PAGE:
In quantum mechanics, we cannot speak of the exact location of a particle, but rather, we talk about the probability of a particle being in a certain region of space. Mathematically, we describe this using a probability density function, known as the wave function, where the area under the wave function gives the probability of finding it in that region of space. For example, consider the wave function shown below.

The particle is very likely to be in-between x=-2 and x=2, almost certainly in that region, but we cannot know exactly where it will be at any instant of time. So what happens when we try to take a measurement of it’s position? Well, in first year physics courses, we are taught that once we try to measure the position of a particle, the wave function collapses to a single point. By taking a measurement, you remove the uncertainty in the position and we know exactly where the particle is. Now although this may sound weird and hard to get your head around, this is beautifully shown in the mathematics behind this.

These wave functions, let’s give them the name \psi can be expressed as vectors that exist in Hilbert space (I’ll talk about this in a later post!). Now these vectors can be acted upon by things we call operators, functions that operate (do stuff) to our wave function. Now when we take a measurement of position, mathematically, this corresponds to acting on our wave function \psi with the position operator, \hat{X}. This is represented as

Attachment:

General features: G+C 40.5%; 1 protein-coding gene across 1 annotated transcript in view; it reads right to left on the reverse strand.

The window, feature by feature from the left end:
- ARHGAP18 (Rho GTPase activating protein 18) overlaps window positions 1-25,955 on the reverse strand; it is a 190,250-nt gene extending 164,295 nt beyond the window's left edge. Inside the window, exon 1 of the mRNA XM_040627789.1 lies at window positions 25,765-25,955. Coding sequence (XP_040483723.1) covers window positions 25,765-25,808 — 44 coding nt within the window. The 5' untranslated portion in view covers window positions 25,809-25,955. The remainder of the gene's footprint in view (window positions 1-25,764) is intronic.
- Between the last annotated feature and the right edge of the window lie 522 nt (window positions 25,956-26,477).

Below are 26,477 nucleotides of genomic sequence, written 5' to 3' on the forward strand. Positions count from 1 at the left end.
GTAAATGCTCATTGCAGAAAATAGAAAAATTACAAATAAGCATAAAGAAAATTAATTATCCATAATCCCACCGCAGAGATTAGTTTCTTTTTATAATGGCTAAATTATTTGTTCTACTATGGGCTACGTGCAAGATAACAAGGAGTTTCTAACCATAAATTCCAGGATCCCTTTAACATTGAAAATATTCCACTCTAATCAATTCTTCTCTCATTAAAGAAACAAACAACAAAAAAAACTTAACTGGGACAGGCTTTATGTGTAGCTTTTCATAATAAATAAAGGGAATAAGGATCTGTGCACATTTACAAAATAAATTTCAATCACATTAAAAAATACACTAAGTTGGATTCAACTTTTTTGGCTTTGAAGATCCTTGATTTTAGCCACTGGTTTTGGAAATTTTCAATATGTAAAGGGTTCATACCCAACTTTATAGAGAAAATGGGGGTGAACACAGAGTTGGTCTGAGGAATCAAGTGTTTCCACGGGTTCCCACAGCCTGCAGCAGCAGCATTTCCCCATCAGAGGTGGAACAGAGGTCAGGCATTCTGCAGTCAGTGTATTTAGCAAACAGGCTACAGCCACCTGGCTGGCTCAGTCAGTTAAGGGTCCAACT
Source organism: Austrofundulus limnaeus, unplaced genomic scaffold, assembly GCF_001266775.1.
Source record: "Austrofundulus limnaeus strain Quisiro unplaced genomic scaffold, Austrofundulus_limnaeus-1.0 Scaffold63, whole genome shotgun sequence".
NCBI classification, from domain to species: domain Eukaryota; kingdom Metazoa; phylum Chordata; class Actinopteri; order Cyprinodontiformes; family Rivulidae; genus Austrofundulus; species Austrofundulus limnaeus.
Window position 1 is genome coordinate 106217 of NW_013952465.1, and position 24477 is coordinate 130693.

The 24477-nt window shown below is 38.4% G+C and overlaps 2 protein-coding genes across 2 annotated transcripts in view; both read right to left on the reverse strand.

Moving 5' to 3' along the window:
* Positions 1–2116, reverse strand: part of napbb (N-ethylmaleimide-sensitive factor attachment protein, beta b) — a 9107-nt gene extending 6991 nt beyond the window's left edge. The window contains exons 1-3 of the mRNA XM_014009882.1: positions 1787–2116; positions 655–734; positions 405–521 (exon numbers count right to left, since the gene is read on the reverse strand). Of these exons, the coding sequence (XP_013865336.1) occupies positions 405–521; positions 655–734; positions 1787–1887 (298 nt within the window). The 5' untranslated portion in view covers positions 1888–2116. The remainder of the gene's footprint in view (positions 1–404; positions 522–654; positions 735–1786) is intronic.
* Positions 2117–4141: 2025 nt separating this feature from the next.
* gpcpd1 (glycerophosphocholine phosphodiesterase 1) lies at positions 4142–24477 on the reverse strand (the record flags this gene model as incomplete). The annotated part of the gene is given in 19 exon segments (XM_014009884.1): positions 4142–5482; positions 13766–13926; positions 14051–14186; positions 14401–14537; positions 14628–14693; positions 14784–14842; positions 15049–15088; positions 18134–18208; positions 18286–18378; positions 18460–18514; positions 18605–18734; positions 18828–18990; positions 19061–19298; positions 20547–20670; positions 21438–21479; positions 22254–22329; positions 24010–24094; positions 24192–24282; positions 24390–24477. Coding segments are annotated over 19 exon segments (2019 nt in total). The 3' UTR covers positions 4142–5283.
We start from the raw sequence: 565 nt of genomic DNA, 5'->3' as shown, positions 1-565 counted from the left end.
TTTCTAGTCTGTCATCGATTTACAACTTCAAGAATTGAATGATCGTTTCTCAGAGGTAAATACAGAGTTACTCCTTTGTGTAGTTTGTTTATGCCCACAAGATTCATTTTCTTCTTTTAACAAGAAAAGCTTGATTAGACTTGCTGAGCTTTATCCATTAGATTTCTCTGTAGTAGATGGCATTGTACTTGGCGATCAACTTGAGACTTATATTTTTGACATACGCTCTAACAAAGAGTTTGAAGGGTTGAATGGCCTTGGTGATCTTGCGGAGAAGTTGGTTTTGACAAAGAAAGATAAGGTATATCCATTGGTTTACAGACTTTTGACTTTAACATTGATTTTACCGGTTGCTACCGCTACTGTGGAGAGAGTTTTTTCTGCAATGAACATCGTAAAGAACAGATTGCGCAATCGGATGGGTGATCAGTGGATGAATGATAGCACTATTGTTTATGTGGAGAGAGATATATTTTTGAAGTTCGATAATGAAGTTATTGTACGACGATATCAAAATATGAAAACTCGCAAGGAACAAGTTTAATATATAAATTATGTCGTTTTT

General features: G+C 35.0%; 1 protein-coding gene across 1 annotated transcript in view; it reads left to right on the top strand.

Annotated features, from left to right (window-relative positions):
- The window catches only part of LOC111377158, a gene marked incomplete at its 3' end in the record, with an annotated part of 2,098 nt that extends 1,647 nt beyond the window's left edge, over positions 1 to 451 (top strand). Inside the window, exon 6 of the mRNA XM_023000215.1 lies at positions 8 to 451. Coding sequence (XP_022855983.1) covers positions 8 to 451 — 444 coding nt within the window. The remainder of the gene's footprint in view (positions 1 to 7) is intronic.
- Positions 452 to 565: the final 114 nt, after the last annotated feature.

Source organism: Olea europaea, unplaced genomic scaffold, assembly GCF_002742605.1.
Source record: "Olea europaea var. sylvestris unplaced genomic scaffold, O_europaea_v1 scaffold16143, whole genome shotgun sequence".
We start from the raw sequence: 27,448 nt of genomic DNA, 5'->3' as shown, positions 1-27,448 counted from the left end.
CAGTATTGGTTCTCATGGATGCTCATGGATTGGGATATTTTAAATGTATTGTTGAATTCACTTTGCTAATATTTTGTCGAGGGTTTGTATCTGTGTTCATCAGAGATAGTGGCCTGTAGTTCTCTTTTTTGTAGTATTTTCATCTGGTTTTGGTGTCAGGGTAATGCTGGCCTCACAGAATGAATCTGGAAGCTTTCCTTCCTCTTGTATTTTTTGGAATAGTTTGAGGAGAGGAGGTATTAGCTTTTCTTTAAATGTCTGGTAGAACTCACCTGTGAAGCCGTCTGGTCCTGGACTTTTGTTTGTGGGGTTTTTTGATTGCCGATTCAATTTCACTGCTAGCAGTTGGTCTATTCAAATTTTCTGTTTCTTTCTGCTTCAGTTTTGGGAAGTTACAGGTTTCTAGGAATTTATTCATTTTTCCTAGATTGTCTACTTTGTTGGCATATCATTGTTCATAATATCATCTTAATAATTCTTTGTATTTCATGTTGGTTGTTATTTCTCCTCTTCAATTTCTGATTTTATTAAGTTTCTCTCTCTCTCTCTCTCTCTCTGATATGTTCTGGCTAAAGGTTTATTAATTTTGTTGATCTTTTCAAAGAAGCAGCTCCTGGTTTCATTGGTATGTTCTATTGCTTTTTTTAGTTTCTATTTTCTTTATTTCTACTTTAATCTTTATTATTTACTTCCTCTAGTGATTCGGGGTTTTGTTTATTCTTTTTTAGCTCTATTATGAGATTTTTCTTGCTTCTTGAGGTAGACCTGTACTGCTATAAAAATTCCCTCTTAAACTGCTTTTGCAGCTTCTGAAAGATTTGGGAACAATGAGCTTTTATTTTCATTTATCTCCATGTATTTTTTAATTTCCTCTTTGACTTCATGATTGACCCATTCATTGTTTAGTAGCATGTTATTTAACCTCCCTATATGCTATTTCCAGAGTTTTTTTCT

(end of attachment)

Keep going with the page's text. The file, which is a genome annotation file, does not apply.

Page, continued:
and this will give us the possible positions that our particle can be in. Now the position operator just corresponds to multiplying our wave function by the function x. That is


These operators also satisfy what is called an eigenvalue equation, 


where \lambda is a real number. Now what we hope to do is re-arrange this above equation (which represents us taking a measurement of position) and solve for the eigenvalues, which will in turn give us the possible positions of our particle.

    \begin{align*} \hat{X}\psi&=\lambda\psi\\ (x-\lambda)\psi&=0 \end{align*}

Now this is interesting! What this final line imply about our wave function \psi (it is non-zero)? Well it means that:

    \[\psi(x)=0 ~~~ x\neq\lambda\\\]

    \[\psi(x)\neq0 ~~~ x=\lambda\]

Graphically it looks like this:

The wave function has collapsed to a single point! So this means that once you take a measurement of position, you know exactly where your particle is. There you go, the mathematics behind collapsing wave functions.

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